Change implementation strategy

‘Excite’ is a landscaping / manufacturing firm that designs and constructs urban landscapes. Excite pride themselves on being a ‘one-stop shop for all urban landscaping needs’. Of the different services, the most revenue is raised by the department which designs, constructs and maintains irrigation components (including fountains). Another department provides chemical analysis of soils and water, researching and matching the in-planted floriculture to the different urban natural and human environments. Another department manage a nursery, propagating most of the floriculture seedlings used in their projects. Each of the products and services are also offered commercially from a shop front premises. Excite have an efficient IT system that keeps all the projects ‘packaged and trackable’. Their staff are reliable and skilled and some have been there for many years. However, it is of concern to some in management that Excite lacks a competitive flare and vision in their designs. This was recently high-lighted when a Council contract to beautify some parkland and include a skate park for children came under heavy criticism from the public. Rate-payers deemed the design to be boring and out of sync with the young, vital and sport-focused suburb. Excite had to spend considerable time and funds redesigning and re-doing whole sections of the park. Further to that, the more traditional types of lawns and gardens that Excite specialise in, are becoming too costly for many of their larger urban clients. The increasing shortage (and cost) of water means that clients are having to re-think the affordability of their landscaping options. This is a problem for Excite given that they depend significantly on the irrigation component of their company for their revenue. Recently, another similar organisation has begun to make inroads into the landscaping market. Their efficient, futuristic outlook in terms of design and their new-age ‘minimalwater-dependent’ projects are attracting attention from institutions such as schools and businesses in the industrial zones who all want quality, affordable landscaping options. Rumours amongst the loyal hard-working staff suggest that Excite is having to reconsider their structure and product offering in order to maintain their competitiveness and market share. Some believe the irrigation department should be outsourced given increasing consumer concerns over water cost/usage. Others see the rather conservative design team as being a problem and in need of new ideas. Such rumours are unsettling for employees several of whom are already considering their options and levels of job security. Management are sensing a deepening loss of trust and increasing uncertainty amongst the staff. They know they need to do something – and soon.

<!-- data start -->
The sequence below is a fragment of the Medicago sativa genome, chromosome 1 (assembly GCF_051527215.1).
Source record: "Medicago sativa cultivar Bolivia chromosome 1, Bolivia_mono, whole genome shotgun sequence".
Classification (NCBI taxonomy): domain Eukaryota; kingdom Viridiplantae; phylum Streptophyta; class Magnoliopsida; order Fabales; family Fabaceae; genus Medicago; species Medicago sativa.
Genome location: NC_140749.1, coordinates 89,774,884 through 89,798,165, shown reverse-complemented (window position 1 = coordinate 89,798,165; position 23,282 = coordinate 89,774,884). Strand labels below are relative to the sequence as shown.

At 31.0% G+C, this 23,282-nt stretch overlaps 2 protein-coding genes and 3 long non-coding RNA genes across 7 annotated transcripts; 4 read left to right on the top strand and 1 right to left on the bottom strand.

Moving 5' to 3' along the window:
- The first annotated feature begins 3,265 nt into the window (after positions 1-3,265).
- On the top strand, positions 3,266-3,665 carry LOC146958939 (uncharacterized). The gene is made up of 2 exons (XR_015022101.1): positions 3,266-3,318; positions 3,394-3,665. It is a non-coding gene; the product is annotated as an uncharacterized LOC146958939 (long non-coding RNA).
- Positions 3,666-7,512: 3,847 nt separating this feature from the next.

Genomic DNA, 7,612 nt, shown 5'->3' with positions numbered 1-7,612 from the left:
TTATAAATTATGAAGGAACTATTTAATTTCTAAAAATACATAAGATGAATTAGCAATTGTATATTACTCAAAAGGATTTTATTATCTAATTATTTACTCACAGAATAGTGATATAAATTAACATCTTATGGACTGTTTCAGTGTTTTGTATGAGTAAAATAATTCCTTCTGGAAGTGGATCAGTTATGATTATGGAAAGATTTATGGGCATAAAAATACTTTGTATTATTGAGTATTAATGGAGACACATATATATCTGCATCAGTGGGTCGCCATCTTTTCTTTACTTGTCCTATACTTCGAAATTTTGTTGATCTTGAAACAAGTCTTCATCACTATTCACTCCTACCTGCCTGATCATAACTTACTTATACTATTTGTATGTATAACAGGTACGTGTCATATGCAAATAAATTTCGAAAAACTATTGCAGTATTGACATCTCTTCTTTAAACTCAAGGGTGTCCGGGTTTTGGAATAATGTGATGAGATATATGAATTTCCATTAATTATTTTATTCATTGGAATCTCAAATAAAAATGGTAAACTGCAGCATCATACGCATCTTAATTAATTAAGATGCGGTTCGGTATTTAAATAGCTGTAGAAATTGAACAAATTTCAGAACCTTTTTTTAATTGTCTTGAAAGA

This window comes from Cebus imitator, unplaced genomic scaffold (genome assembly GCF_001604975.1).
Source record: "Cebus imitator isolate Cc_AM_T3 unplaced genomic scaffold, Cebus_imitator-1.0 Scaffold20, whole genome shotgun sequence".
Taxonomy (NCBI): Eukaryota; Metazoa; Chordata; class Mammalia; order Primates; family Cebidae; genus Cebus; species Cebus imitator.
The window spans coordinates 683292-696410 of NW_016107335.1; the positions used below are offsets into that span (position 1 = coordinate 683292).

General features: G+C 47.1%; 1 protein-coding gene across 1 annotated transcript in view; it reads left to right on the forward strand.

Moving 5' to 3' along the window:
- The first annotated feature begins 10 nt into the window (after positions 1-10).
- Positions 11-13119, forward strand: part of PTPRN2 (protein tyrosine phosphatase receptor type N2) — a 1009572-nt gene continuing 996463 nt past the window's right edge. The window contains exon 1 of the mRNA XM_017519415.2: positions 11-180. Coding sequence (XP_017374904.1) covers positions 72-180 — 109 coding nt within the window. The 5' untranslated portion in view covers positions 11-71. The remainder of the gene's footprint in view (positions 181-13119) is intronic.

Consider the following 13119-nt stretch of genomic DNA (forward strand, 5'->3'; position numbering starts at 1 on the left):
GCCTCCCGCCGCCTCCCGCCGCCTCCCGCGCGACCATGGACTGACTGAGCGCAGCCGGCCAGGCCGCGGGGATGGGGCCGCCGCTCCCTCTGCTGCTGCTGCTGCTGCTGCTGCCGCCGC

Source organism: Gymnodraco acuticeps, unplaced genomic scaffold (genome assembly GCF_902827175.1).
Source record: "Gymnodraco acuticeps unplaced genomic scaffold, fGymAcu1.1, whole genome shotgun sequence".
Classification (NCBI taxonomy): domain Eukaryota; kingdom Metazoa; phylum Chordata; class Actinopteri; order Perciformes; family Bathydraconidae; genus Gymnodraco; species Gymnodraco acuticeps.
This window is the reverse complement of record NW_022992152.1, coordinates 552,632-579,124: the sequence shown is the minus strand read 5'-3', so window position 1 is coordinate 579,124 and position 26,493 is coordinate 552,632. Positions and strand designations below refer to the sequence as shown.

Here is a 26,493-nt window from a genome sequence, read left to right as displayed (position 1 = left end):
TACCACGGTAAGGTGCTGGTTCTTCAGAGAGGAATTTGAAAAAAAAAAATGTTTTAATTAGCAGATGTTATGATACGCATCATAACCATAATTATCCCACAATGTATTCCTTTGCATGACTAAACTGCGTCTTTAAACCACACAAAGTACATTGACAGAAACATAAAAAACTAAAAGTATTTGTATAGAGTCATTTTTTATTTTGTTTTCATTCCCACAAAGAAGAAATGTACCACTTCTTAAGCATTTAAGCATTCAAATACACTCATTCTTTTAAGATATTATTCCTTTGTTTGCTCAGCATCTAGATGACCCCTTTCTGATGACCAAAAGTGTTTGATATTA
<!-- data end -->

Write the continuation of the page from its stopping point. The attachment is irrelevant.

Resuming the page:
QUES1) Identify problems in this company functioning. What are the drivers for change in this case. which 2 perspectives of change should be considered by management to more accurately implement the change. Explain how your selected ‘perspectives’ will aid the development of a change implementation strategy. Link recommendations with kotter’s change management model. HINT: 2 perspectives of change are contingency and psychological.
QUES2) Explore staff resistance and concerns in the Case; examine why this is happening and how management can consider dealing with the levels of resistance to encourage staff to engage with them in the changes necessary to move forward.


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